“Earth’s crammed with heaven,
And every common bush afire with God,
But only he who sees takes off his shoes…”
– From “Aurora Leigh,” by Elizabeth Barrett Browning –
Sometimes everything you’ve always known and heard comes together in a moment of crystallization. A few sentences in a classroom awakened me to something spectacular. A teacher first told me about the Story, the story of how to really take off my shoes.
God has a Story, you see.
Creation, fall, redemption—what tale would end well without this pattern? I realized that God thought of it first.
It resonated deeply with me, that life isn’t just a haphazard collection of moments. There’s an Author who already knows what His Story’s final chapter will say.
Creation–the “Once upon a time,” when all was fresh and spotlessly lovely.
Fall. The “But then” of the Story. Someone comes along and crashes the perfection.
The fall sweeps me into a hope-vacuum and everything becomes focused on me and my constant failures, my own desperation. The Story seems beyond repair. Ruined.
The world mirrors my personal failures, compounded, and spreading like a virus. What can solve this sin-death? (Romans 7)
Christian literary critic Gene Edward Veith, Jr., says,
“The most important part of the fairy tale is the invariable ending: ‘And they all lived happily ever after.’ Fairy tales…may begin in suffering, but they are resolved in the most intense happiness…Good fairy tales end with consolation” (Reading Between the Lines, 145-146).
This is why fairy tales resonate–because life is a Story and we hope so hard that things will work out. We want to believe in “happily ever after.” We long for the fairy tale to be real. But after a small dose of what’s out there, our happy endings start to look a little naïve.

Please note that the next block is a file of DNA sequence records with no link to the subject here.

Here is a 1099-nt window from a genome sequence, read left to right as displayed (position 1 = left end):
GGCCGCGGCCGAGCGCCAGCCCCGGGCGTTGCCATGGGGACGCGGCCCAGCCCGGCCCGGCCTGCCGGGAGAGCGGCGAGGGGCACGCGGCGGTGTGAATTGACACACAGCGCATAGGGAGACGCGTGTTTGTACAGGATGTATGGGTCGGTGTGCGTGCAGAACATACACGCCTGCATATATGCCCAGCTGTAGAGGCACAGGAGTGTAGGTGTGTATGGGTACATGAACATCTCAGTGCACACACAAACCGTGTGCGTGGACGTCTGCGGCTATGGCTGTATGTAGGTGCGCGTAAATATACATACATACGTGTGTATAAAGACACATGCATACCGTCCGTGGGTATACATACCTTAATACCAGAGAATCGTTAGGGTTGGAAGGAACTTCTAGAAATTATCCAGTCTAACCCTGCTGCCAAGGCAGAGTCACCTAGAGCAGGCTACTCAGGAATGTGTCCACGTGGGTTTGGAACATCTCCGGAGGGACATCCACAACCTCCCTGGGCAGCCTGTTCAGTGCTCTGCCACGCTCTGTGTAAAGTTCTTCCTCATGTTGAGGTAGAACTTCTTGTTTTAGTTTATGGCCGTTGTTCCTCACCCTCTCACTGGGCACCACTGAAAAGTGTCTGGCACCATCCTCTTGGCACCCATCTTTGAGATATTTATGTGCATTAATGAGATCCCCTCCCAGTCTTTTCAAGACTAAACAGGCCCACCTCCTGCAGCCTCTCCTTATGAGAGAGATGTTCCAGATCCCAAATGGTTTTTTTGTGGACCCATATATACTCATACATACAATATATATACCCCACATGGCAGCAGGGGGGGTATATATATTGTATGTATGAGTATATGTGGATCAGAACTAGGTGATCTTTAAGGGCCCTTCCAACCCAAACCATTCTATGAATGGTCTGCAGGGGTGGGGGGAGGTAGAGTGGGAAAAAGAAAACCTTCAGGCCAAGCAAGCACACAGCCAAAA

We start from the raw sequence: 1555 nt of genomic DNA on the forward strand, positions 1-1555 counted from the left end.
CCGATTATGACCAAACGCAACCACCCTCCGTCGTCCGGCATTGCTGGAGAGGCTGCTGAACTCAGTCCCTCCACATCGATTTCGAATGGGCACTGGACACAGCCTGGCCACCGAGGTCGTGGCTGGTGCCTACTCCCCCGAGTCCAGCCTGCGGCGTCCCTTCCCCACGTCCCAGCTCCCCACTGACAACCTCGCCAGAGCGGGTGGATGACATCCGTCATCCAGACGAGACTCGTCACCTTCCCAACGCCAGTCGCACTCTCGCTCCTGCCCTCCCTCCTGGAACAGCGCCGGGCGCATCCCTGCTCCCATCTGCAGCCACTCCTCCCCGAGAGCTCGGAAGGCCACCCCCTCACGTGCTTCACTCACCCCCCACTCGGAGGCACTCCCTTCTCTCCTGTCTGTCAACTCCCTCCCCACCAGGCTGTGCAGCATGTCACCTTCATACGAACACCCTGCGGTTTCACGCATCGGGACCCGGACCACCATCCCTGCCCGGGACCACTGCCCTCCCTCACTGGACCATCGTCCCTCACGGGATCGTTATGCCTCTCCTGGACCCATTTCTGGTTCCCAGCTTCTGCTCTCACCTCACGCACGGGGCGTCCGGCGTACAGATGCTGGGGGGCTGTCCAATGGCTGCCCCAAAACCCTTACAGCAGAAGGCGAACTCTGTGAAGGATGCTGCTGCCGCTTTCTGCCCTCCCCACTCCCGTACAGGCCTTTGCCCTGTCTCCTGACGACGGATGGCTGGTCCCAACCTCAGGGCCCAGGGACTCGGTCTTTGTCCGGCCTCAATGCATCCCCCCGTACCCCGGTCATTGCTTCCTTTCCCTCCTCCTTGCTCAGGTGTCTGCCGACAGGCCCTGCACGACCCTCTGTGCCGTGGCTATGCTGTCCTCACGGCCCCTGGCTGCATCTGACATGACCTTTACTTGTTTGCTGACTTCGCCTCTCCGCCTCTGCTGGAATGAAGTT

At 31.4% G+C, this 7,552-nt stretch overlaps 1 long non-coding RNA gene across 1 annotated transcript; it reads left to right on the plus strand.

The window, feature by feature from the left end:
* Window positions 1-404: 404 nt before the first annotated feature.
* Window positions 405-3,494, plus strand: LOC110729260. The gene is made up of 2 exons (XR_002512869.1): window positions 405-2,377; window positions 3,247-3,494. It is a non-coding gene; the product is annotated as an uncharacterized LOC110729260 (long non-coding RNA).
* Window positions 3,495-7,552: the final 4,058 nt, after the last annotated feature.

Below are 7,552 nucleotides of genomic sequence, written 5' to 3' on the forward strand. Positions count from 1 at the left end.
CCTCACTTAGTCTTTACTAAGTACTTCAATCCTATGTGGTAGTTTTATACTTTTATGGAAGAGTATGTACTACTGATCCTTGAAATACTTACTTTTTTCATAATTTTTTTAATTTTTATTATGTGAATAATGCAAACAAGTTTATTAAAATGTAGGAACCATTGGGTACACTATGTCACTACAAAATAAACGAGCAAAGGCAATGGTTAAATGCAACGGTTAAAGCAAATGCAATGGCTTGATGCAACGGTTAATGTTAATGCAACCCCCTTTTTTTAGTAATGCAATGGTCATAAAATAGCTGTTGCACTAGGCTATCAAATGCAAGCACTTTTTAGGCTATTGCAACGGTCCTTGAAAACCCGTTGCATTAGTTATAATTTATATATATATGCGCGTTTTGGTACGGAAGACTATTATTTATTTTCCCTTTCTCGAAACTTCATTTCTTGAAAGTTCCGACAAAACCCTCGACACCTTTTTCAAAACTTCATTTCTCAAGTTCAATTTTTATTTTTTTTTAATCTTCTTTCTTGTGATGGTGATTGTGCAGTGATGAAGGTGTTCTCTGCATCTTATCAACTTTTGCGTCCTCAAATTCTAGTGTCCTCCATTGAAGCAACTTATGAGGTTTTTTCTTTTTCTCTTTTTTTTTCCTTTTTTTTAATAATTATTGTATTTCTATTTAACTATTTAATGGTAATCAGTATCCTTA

And then Redemption stirs.
The Word took on flesh (John 1:1-5, 14). The Author became a character in His own book. Somehow, some startling way, a hope emerges in the mess.
My heart can’t quite wrap around the starkness–the blinding, universe-shaking moment that the dragging, imploding darkness flees with the explosion of glorious light. The Creator stepped into a Tale of His own creation, to rescue the characters that had so utterly failed to accomplish their own redemption that only the Author could make it all turn out right again. The Writer dies, so the written might live.
We get to be a part of this Greatest Story ever told. Our Creator Savior is writing the Ultimate Story with broken tools like you and me (Ephesians 2:8-9).
Taking off my shoes means seeing God’s Story in those He puts in my path.
To point out His hand at work in another’s life is powerful. Hope is always powerful.
Over and again, I’ve heard words like these: “I thought it was all for nothing. But then God did this with my pain….”
It’s always a better Story for the conflict.
It’s always a deeper satisfaction for the pain.
In His story, it’s always a more magnificent love in spite of the rejection, a more soul-thrilling joy after the night of sorrow, a greater light when the darkness turns and hides.
Each life, each story that reveals redemption, is a little piece of the puzzle that comes together in a Story too good to be fully imagined.
And I get to be a part of it. And you. And each one that we reach out and touch and say, “Come on this journey with me.”
“But only he who sees, takes off his shoes.”
Sometimes people stumble onto truth, unknowingly straying into holy places on the Pages of God’s Story. I don’t know if English author Michael Morpurgo has found or ever will find the Source of true hope and unquenched optimism, but his words effectively echo the Christian confidence:
“Wherever my story takes me, however dark and difficult the theme, there is always some hope and redemption….I know the sun will rise in the morning, that there is a light at the end of every tunnel.”
I know the Son will rise in the morning. That no night, no tunnel, no battle, is too dark for His light.
“God creates out of nothing. Wonderful you say. Yes, to be sure, but he does what is still more wonderful: he makes saints out of sinners.”
– Søren Kierkegaard –